Despite global connectivity, societies seem to be increasingly polarized and fragmented. This phenomenon is rooted in the underlying complex structure and dynamics of social systems. Far from homogeneously mixing or adopting conforming views, individuals self-organize into groups at multiple scales, ranging from families up to cities and cultures. In this paper, we study the fragmented structure of the American society using mobility and communication networks obtained from geo-located social media data. We find self-organized patches with clear geographical borders that are consistent between physical and virtual spaces. The patches have multi-scale structure ranging from parts of a city up to the entire nation. Their significance is reflected in distinct patterns of collective interests and conversations. Finally, we explain the patch emergence by a model of network growth that combines mechanisms of geographical distance gravity, preferential attachment, and spatial growth. Our observations are consistent with the emergence of social groups whose separated association and communication reinforce distinct identities. Rather than eliminating borders, the virtual space reproduces them as people mirror their offline lives online. Understanding the mechanisms driving the emergence of fragmentation in hyper-connected social systems is imperative in the age of the Internet and globalization.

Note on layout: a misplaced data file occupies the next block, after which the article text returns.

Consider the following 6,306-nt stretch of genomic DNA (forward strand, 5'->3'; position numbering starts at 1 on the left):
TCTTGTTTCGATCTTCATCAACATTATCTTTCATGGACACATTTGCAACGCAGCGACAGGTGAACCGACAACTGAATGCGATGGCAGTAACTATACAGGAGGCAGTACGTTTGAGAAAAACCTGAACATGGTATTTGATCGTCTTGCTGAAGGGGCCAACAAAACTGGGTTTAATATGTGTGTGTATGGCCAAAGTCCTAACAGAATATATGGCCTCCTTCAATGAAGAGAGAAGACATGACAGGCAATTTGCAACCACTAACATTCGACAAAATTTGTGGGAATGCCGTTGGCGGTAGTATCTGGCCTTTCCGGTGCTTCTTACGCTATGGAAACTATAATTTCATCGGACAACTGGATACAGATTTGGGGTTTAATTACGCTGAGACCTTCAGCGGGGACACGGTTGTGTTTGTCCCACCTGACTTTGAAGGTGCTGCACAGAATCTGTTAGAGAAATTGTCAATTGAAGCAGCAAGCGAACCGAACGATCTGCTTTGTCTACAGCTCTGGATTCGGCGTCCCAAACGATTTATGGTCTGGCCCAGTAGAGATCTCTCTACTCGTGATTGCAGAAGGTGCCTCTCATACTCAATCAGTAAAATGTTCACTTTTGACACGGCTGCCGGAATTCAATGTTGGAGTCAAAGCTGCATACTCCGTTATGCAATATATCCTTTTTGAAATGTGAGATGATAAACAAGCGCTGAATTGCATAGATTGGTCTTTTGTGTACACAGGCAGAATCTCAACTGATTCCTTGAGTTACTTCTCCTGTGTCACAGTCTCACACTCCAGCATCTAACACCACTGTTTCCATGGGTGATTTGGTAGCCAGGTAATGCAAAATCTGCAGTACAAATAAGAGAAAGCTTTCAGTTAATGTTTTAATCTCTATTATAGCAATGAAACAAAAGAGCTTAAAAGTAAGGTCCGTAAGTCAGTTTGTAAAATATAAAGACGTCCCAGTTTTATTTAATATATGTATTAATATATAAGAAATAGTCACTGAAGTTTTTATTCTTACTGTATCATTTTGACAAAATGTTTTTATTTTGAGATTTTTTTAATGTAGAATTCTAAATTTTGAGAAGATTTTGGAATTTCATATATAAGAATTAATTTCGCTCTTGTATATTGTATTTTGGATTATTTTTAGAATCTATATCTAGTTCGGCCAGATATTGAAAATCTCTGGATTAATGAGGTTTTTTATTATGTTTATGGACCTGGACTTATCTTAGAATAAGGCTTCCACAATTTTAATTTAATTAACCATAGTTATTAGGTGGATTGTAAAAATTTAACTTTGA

Leila Hedayatifar, Rachel A. Rigg, Yaneer Bar-Yam, and Alfredo J. Morales, U.S. social fragmentation at multiple scales, Journal of the Royal Society Interface (October 8, 2019).